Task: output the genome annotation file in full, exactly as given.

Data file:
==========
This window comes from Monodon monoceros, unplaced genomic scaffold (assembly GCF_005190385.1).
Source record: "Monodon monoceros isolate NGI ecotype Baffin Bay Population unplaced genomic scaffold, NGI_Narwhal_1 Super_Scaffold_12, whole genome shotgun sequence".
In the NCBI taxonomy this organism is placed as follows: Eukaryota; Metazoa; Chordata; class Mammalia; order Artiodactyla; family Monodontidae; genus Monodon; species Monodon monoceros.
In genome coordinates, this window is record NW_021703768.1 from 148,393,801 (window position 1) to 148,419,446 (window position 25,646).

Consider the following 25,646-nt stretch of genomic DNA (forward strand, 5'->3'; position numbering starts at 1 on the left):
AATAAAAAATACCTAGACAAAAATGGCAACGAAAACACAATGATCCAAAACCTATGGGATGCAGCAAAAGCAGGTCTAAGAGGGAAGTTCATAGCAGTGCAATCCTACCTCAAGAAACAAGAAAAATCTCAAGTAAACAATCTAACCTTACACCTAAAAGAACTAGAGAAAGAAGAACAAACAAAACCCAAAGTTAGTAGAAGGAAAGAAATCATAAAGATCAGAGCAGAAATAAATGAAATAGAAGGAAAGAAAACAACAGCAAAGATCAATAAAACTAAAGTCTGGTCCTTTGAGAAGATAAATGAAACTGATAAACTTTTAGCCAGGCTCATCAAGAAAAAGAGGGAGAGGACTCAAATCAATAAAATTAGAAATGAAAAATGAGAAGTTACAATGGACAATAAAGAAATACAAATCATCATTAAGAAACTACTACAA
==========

This window comes from Monodon monoceros, unplaced genomic scaffold (assembly GCF_005190385.1).
Source record: "Monodon monoceros isolate NGI ecotype Baffin Bay Population unplaced genomic scaffold, NGI_Narwhal_1 Super_Scaffold_12, whole genome shotgun sequence".
In the NCBI taxonomy this organism is placed as follows: Eukaryota; Metazoa; Chordata; class Mammalia; order Artiodactyla; family Monodontidae; genus Monodon; species Monodon monoceros.
In genome coordinates, this window is record NW_021703768.1 from 148,393,801 (window position 1) to 148,419,446 (window position 25,646).

Consider the following 25,646-nt stretch of genomic DNA (forward strand, 5'->3'; position numbering starts at 1 on the left):
AATAAAAAATACCTAGACAAAAATGGCAACGAAAACACAATGATCCAAAACCTATGGGATGCAGCAAAAGCAGGTCTAAGAGGGAAGTTCATAGCAGTGCAATCCTACCTCAAGAAACAAGAAAAATCTCAAGTAAACAATCTAACCTTACACCTAAAAGAACTAGAGAAAGAAGAACAAACAAAACCCAAAGTTAGTAGAAGGAAAGAAATCATAAAGATCAGAGCAGAAATAAATGAAATAGAAGGAAAGAAAACAACAGCAAAGATCAATAAAACTAAAGTCTGGTCCTTTGAGAAGATAAATGAAACTGATAAACTTTTAGCCAGGCTCATCAAGAAAAAGAGGGAGAGGACTCAAATCAATAAAATTAGAAATGAAAAATGAGAAGTTACAATGGACAATAAAGAAATACAAATCATCATTAAGAAACTACTACAA